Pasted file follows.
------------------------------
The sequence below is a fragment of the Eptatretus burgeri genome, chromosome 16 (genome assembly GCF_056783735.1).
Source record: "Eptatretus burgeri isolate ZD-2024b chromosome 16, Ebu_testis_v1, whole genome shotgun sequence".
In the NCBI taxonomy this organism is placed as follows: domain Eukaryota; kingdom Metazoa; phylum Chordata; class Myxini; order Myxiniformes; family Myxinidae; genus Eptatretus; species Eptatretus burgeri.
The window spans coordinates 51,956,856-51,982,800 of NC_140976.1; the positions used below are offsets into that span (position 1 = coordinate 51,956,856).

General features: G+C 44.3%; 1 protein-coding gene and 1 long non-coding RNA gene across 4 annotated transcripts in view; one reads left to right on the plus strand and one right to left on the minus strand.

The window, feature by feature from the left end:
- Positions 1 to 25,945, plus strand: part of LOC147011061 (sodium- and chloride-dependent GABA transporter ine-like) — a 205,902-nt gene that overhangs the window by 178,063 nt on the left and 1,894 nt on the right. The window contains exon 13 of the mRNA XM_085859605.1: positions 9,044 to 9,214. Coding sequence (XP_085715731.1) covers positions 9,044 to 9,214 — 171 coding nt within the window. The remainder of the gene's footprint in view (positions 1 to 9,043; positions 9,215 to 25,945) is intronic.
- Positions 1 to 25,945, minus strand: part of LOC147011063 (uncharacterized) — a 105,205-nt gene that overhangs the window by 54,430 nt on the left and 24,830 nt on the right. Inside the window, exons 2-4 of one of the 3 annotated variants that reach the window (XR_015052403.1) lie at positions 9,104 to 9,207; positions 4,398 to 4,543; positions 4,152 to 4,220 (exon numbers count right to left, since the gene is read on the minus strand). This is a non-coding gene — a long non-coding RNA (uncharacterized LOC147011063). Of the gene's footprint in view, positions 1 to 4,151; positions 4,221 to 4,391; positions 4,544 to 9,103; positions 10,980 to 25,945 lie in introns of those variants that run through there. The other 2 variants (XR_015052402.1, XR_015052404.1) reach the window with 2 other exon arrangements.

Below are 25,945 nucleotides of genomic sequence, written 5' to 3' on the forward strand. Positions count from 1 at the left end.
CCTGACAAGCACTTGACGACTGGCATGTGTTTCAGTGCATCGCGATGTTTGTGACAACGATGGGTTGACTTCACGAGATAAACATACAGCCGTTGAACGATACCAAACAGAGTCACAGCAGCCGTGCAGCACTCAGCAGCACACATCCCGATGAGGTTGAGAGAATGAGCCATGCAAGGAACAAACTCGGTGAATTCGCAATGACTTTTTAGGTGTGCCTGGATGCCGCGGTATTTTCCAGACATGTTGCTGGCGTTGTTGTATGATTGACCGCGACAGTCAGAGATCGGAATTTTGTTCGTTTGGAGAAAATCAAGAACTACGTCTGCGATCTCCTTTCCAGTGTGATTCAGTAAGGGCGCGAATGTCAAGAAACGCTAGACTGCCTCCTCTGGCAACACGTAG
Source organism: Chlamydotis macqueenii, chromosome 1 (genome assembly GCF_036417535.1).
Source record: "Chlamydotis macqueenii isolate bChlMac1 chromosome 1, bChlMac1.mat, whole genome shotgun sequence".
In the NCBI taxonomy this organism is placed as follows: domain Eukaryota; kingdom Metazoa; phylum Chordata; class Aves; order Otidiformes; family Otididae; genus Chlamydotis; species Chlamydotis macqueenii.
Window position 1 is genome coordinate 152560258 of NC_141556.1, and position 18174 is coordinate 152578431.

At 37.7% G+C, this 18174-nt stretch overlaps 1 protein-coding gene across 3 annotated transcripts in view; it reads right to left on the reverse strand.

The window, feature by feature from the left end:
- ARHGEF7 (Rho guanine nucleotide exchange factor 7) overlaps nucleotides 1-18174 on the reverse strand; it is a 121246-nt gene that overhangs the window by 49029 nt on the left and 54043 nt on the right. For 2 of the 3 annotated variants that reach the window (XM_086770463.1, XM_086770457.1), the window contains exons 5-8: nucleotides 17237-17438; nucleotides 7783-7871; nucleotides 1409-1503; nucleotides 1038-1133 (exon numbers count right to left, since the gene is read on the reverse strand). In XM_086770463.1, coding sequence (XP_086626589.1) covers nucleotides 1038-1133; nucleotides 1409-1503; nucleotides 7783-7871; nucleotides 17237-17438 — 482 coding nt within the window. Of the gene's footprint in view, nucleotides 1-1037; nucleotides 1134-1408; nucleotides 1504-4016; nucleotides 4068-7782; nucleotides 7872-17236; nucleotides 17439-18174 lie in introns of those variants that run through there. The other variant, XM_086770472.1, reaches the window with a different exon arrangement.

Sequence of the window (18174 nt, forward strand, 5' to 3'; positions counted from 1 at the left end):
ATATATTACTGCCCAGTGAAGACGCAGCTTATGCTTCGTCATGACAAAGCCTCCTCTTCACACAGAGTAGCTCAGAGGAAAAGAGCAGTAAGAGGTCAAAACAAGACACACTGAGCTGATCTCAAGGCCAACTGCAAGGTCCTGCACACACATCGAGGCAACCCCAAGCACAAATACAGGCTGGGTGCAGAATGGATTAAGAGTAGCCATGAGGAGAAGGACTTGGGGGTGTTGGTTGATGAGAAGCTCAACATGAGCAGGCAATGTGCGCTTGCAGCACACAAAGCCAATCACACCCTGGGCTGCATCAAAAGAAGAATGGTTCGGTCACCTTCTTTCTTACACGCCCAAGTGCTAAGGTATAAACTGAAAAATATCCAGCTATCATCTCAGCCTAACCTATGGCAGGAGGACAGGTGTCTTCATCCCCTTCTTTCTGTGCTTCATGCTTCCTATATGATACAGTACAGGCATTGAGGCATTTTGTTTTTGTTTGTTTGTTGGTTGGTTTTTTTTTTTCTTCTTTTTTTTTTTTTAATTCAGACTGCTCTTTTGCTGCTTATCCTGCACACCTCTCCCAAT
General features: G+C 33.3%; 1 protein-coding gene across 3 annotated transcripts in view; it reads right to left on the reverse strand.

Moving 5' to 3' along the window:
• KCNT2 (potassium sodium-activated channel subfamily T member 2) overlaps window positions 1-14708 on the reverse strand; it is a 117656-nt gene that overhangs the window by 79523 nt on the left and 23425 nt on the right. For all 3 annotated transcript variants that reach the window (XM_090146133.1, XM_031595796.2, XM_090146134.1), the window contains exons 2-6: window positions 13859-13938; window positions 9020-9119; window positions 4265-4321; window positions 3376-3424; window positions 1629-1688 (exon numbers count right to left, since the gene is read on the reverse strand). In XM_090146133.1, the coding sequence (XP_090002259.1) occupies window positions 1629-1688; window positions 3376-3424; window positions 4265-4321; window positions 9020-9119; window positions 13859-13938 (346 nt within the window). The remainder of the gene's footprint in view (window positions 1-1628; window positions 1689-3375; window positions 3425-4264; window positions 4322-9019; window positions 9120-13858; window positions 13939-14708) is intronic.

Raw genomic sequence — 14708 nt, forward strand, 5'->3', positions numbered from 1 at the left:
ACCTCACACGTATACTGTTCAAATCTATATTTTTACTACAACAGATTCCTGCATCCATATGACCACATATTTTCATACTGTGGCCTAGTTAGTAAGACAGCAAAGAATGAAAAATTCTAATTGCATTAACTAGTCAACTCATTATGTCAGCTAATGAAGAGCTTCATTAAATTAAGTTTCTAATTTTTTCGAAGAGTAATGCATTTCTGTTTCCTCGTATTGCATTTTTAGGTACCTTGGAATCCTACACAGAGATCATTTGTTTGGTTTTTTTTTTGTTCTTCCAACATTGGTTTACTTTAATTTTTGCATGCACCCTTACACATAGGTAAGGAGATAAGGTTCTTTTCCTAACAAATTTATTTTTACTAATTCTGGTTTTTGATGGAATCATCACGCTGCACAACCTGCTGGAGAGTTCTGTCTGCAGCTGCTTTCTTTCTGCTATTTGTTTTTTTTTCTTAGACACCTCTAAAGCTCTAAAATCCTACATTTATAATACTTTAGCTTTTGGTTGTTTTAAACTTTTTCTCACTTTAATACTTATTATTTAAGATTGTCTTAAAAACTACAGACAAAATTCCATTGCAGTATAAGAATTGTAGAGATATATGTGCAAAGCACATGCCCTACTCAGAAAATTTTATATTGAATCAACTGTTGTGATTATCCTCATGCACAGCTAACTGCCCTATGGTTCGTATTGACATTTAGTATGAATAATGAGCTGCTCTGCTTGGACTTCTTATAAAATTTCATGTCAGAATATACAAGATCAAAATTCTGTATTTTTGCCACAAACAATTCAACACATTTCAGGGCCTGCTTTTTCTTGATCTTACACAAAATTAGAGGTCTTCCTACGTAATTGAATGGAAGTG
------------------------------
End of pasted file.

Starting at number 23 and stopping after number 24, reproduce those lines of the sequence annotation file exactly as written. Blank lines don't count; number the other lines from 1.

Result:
Raw genomic sequence — 14708 nt, forward strand, 5'->3', positions numbered from 1 at the left:
ACCTCACACGTATACTGTTCAAATCTATATTTTTACTACAACAGATTCCTGCATCCATATGACCACATATTTTCATACTGTGGCCTAGTTAGTAAGACAGCAAAGAATGAAAAATTCTAATTGCATTAACTAGTCAACTCATTATGTCAGCTAATGAAGAGCTTCATTAAATTAAGTTTCTAATTTTTTCGAAGAGTAATGCATTTCTGTTTCCTCGTATTGCATTTTTAGGTACCTTGGAATCCTACACAGAGATCATTTGTTTGGTTTTTTTTTTGTTCTTCCAACATTGGTTTACTTTAATTTTTGCATGCACCCTTACACATAGGTAAGGAGATAAGGTTCTTTTCCTAACAAATTTATTTTTACTAATTCTGGTTTTTGATGGAATCATCACGCTGCACAACCTGCTGGAGAGTTCTGTCTGCAGCTGCTTTCTTTCTGCTATTTGTTTTTTTTTCTTAGACACCTCTAAAGCTCTAAAATCCTACATTTATAATACTTTAGCTTTTGGTTGTTTTAAACTTTTTCTCACTTTAATACTTATTATTTAAGATTGTCTTAAAAACTACAGACAAAATTCCATTGCAGTATAAGAATTGTAGAGATATATGTGCAAAGCACATGCCCTACTCAGAAAATTTTATATTGAATCAACTGTTGTGATTATCCTCATGCACAGCTAACTGCCCTATGGTTCGTATTGACATTTAGTATGAATAATGAGCTGCTCTGCTTGGACTTCTTATAAAATTTCATGTCAGAATATACAAGATCAAAATTCTGTATTTTTGCCACAAACAATTCAACACATTTCAGGGCCTGCTTTTTCTTGATCTTACACAAAATTAGAGGTCTTCCTACGTAATTGAATGGAAGTG